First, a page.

Not all babies are the same, but most 1-year-old’s have a decent amount of teeth. Formula and breastmilk are both perfectly fine for dental health, but cow’s milk is not. Make sure that you are brushing your toddler’s teeth in the morning and before bed. It’s also very important that they drink nothing but water, formula or breastmilk after brushing their teeth at night. Water for night time drinking is by far the best option, and it’s even better from a sippy cup than a bottle.

Meal Ideas: 12-18 Months


  • Yogurt
  • Hard Boiled Eggs
  • Hot dogs (diced)
  • Chicken Nuggets
  • Peanut Butter
  • Trail Mix
  • Mashed Potatoes (regular or sweet)
  • Cottage Cheese
  • Refried Beans (my baby liked these with some salsa, greek yogurt and shredded cheese)
  • Scrambled Eggs (you can also add some shredded cheese and/or salsa!)
  • Macaroni + Cheese (or other cooked pasta)
  • Ground Beef (my son LOVED taco filling! I would put the seasoned beef in a bowl with sour cream, cheese, and a dash of salsa. This is still one of his favorite meals.)
  • Shredded Chicken
  • Cheese (chunked or sliced)
  • Chili (or other thick soups)
  • Casseroles

Veggies & Fruits

Pretty much anything goes! Fruit/veggie pouches are still a great option, no matter how old your toddler is. It’s an easy, go-to option on busy days. Any cooked veggies or soft fruits you can give whole or halved. Dried fruits are great whole and raw veggies need to be sliced or diced to an easy to eat size for your child’s age. Another great way to get veggies and fruits into a picky toddler is to bake them into muffins, cookies, pancakes or casseroles.


Around 12 months I began making my son homemade granola bars for breakfast and he loves them! I usually add some berries and a small cup of milk. Dry cereal is also fine for children this age.


Crackers, veggie straws, pretzels, popcorn, goldfish, fruit snacks, dried fruit, applesauce, fruit pouches, cheese, hard boiled eggs, yogurt, and dry cereal are all great snack options for toddlers.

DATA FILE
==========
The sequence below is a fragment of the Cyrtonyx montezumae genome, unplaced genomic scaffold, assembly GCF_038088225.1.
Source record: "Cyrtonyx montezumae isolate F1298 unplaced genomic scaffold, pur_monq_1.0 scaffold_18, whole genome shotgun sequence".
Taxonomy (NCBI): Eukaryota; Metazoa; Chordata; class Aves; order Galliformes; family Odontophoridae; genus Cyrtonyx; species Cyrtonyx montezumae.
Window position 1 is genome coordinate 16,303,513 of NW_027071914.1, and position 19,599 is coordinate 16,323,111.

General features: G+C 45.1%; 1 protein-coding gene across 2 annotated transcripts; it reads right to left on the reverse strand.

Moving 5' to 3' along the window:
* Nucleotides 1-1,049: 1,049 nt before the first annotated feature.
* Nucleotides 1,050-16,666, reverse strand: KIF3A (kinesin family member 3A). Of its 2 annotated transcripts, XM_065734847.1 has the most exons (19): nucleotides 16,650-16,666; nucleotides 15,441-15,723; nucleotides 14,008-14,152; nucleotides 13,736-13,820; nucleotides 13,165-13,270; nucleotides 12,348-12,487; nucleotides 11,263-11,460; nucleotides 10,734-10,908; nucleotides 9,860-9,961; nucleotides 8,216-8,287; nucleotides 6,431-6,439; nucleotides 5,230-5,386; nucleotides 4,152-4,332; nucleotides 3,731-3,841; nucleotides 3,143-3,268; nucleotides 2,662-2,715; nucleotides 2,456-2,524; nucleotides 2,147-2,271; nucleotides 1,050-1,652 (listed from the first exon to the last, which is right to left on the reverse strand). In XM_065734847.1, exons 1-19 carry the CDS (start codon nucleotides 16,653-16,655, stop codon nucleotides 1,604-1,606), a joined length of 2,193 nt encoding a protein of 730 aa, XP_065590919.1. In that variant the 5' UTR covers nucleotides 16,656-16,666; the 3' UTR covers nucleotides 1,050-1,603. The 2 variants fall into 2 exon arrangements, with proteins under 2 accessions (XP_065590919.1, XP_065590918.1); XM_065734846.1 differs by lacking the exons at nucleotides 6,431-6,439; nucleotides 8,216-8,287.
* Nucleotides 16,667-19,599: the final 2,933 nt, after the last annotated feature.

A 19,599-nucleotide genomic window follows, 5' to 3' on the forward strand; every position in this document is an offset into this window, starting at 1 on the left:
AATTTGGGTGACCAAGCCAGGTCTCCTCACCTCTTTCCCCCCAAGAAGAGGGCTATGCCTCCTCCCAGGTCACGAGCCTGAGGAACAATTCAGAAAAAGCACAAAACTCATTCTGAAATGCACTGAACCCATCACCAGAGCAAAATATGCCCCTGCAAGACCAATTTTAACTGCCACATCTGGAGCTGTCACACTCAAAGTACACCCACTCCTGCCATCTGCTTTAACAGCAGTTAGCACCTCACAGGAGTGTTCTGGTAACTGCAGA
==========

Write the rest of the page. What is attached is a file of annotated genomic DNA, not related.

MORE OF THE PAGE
Almost any sort of grain is perfectly safe at this age. Try out anything that you have around!

Sample Feeding Schedules: 12-18 Months

12-13 months

  • 1-3 bottle feedings / nursing sessions daily (6-8 oz every feeding)
  • 12-16 oz formula / breastmilk / daily
  • 4-5 solid meals daily

8:00 – Cereal + Fruit + 3 oz cow’s milk

10:30 – Nap

12:30 – Protein + Veggie/Fruit + 3 oz water

2:00 – 6-8 oz bottle / Nurse

2:30 – Nap

4:00 – Snack (finger foods) + 3 oz water

6:00 – Meat + Veggie + 2-3 oz water

6:30 – Bathe

7:00 – 6-8 oz bottle / Nurse

7:30 – Bedtime

14-15 months 

  • 8-12 oz milk daily (5-6 oz per cup)
  • 1-2 milk cups or nursing sessions daily
  • Solids 4-5 times daily
  • Try giving a water sippy cup to carry around all day
  • Remove bottles + formula (replace w/ sippy cups + cow’s milk or water)

8:00 – Cereal + Fruit + 3 oz cow’s milk

10:00 – SNACK (finger foods) + 3 oz water

10:30- Nap

12:30 – Protein + Veggie/Fruit + 3 oz water

2:30 – Nap

4:00 – SNACK (finger foods) + 3 oz water

6:00 – Meat + Veggie + 3 oz water

6:30 – Bathe

7:00 – 5 oz milk cup / Nurse

7:30 – Bedtime

16+ months 

  • 32 oz liquid daily (milk/juice/water)
  • Start practicing with silverware
  • Transition from chunked foods to whole foods when ready

8:00 – Cereal + Fruit + 4 oz cow’s milk

12:00 – Protein + Veggie/Fruit + 4 oz water

1:00 – Nap

4:00 – SNACK (finger foods) + 4 oz water

6:00 – Meat + Veggie + 4 oz water

6:30 – Bathe

7:30 – Bedtime